Anna Hart: 'I went on holidays without my phone - and loved it'
Earlier this summer, after packing my rucksack for a three-night kayaking and wild-camping holiday in the Stockholm archipelago, I gazed at my belongings, thought about what the sunkissed and sea-based days ahead might hold, and made a final adjustment to the contents of my bag: I took out my iPhone, and tossed it under my bed.
I quickly emailed my travel companion, a photographer friend called Jacob, and made firm plans for meeting at a café in the airport, like people used to do. I asked him if I could have some pictures of our trip afterwards, so I could pop a few up on Facebook and Instagram when I returned. And then I set off, feeling - for the first time in a number of trips - that I was genuinely escaping the stresses and strains of my everyday life. My 'colourful' lovelife, my rewarding but stressful job, the challenges I was trying to support friends and family through - none of this could touch me, for the next three glorious days. Because the way stress locates us, these days, is via our phones.
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As a) a travel writer and b) an inveterate millennial, ditching my phone for three fabulously photogenic days in an aspirational destination like Sweden felt like the ultimate rebellion, a bid for true freedom from the self-built shackles of social media. And I've noticed more and more of my peers implementing an Insta-Ban as they venture off to Santorini, or Crete, or Tulum. Because we've realised that, for a holiday really to function as a holiday, it needs to be a break from social media. An escape from social status anxiety, from caring about 'likes', from having to photograph every tiny detail of life to prove that we exist.
"When I went to Goa earlier this year, I took a break from Instagram and Facebook for the entire two weeks, because I knew I needed a 'head holiday', not just some sunshine and a sunlounger," says Roxy Attard, a 32-year-old hair stylist. "We had just launched our own salon and were doing a huge amount of marketing via Instagram and Facebook. If I didn't take a break from those two platforms, I would still be at work, even if I was in Goa."
Catherine Price, author of How To Break Up With Your Phone and founder of screenlifebalance.com, is fully supportive of this shift towards screen-free holidays.
"Even if we joined social media platforms out of a genuine desire to share our experiences with loved-ones, the reality is that our phones take us out of the moment, and we cannot be online and offline at the same time," she says. "Plus, when we overshare a glossy version of our trip online, we miss out on talking about our trips when we return, which is part of the joy of travel. Posting in the moment denies us this opportunity to relive our experience, and prolong that holiday feeling."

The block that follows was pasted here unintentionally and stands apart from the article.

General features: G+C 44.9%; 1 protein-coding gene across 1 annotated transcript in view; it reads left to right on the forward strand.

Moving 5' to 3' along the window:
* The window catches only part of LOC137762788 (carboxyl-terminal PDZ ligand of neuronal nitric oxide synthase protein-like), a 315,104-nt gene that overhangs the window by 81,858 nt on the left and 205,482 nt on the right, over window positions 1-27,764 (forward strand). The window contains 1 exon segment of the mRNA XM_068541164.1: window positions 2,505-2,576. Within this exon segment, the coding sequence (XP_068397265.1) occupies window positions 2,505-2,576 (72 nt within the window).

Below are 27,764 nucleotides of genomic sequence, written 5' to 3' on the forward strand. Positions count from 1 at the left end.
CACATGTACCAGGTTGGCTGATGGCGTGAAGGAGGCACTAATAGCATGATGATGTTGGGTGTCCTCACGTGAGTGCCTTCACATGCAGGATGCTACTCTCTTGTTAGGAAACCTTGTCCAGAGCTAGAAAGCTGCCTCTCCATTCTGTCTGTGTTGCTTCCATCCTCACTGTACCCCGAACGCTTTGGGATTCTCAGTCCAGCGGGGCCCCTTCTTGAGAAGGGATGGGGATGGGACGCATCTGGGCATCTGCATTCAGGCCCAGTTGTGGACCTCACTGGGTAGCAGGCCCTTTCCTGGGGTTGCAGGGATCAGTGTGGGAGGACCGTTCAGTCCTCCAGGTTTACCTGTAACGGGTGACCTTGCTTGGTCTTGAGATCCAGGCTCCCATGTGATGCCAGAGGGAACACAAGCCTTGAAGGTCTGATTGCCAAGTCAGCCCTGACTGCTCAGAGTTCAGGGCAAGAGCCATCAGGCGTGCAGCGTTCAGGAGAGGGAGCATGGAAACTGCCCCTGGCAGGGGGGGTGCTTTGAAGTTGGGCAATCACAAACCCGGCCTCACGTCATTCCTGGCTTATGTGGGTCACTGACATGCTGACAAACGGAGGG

During my three-day Insta-break, my stress levels plummeted within 24 hours, which was about how long it took for my brain to rewire itself and accept that it couldn't twitch for my iPhone; that no, I didn't need to photograph this moment, that I had no idea whether so-and-so had texted me or not. But it also changed how I processed the trip itself. I made mental notes of funny moments, cultural observations, tips - and when I returned, I had interesting, detailed chats with friends about my time away.
By contrast, after any over-Instagrammed trip, the conversation proceeds thus:
Friend: You're back! Thailand looked AMAZING. Was it AMAZING?
Me: Um, yes, it was AMAZING.
Friend: Did you watch 'Love Island' last night?
The great promise of social media was that we could share our lives, forge connections, and learn from each other - the reality is that much of what we're sharing is mild lies, that Insta-oversharing takes the sparkle out of conversation and connection, and that all we're really learning from each other is FOMO (Fear of Missing Out). Even celebrities who have consolidated their fanbase via Instagram or Twitter take social media sabbaticals; Kendall Jenner shook up fans when she 'detoxed' from Instagram saying afterwards, "I just wanted a little bit of a break", and, before the launch of his third studio album, Ed Sheeran announced he would be "buggering off for a bit".
"We also need to wake up to the fact that if we scroll through Instagram or Facebook on holiday, we are essentially working for Instagram and Facebook," adds Catherine. "These apps exist to collect our data and show us algorithmic adverts, and if we've saved up for a holiday and we're spending it on our phone, we're spending our hard-earned holiday making Instagram money."
So this summer, as you plan your trip, ask if you can delete Instagram or Facebook for the duration. Because forget about trying to bag a room upgrade; the best way to get bang-for-buck from your holiday is to leave social media behind.